Tools for thinking

If I ask you:

What tools have changed your mind,
Tools that you can no longer leave behind?
Not just those that are installed by default,
But those that added colors to your life?

What would your answer be?

I’ve always liked experimenting with new apps and workflows. Over the years, trendy tools come and go, very few lasted more than a few months at the most. But some of them, those that nail function and form, those that fit my workflows seamlessly, have stayed in my toolkit for years.

Day One was the first of them. For 12 years, I reflected and journaled in this private space. Though I started journaling earlier on notebooks, Day One enabled me to record and glean insights from my life experiences in ways that pen and paper couldn’t match.

Since then, only two more apps made into this special hall of fame. One of them was Headspace, which showed me the importance of mental health and body intelligence.

The other one was Reflect, the tool that has become my second brain.

To be honest, I struggle a little to describe what exactly makes Reflect so powerful. “Supercharged my intellectual capacity” seems pretentious, “extended my brain” feels cyberpunk. I thought about this many times over the last two years of using Reflect, but have failed to come up with an elevator pitch that is concrete but also nuanced.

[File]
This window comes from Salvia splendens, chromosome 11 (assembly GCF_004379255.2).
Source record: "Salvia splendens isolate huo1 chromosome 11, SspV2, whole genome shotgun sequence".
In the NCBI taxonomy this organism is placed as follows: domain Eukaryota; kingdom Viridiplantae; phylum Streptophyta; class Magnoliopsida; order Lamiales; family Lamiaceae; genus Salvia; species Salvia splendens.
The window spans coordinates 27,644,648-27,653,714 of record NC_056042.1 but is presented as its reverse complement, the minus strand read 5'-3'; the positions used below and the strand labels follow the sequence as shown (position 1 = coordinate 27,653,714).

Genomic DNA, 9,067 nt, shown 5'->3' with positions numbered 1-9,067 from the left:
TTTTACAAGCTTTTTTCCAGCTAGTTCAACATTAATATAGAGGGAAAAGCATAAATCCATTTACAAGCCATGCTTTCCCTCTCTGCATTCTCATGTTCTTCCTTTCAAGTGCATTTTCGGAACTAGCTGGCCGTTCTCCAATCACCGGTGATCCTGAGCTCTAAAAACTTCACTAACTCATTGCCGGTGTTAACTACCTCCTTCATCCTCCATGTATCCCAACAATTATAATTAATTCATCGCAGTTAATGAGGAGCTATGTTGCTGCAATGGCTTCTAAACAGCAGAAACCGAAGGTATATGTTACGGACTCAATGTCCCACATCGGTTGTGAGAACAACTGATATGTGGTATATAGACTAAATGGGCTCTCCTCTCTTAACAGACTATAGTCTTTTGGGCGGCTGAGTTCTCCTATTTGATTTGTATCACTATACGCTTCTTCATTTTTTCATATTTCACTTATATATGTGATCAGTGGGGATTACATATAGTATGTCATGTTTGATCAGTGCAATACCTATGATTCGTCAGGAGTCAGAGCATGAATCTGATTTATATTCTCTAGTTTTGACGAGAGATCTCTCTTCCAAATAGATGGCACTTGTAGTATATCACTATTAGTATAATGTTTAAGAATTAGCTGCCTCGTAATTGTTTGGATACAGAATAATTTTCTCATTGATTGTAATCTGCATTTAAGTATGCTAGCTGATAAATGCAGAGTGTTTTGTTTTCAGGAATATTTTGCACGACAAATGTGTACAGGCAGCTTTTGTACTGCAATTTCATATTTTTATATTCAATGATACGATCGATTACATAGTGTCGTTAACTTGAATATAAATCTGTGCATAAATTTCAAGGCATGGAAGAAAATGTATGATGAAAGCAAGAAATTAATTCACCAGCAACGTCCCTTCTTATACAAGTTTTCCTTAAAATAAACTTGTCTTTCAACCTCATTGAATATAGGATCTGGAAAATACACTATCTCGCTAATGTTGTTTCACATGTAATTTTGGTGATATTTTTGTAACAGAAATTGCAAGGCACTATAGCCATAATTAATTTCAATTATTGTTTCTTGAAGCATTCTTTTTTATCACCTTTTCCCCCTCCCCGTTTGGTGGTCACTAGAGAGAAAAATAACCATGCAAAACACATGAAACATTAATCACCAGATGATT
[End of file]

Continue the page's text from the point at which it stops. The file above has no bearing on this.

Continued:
In fact, this whole category of tools, sometimes called PKM (Personal Knowledge Management), sometimes called networked note-taking or Zettelkasten, all sort of sound like over-engineered solutions for privileged intellectuals who spend too much time in their heads. The vague marketing on the homepages of these tools don’t help much either.

As a product manager myself, I know well of the warning signs of a product that has not achieved product-market fit. If you can’t describe exactly what it does in 15 seconds, you might have a business problem at hand.

But experience also tells me that this rule of thumb is not always true. Sometimes, it’s not the solution that’s hard to describe, but the problem itself. I think that’s what’s going on in the “thinking tools” space. The consequences of these problems are not what will happen, but what won’t happen. This apparent absence of a problem, in my opinion, makes it cumbersome to clarify with a shared language.

So, with my cumbersome words, I want to write a series of essays on this topic, on the importance of a tool for thinking, on the idea of networked note-taking, and then specifically on the wonders of Reflect.

Hopefully, at the end, I’d arrive at a slightly more elegant way to describe this without boring you to sleep.

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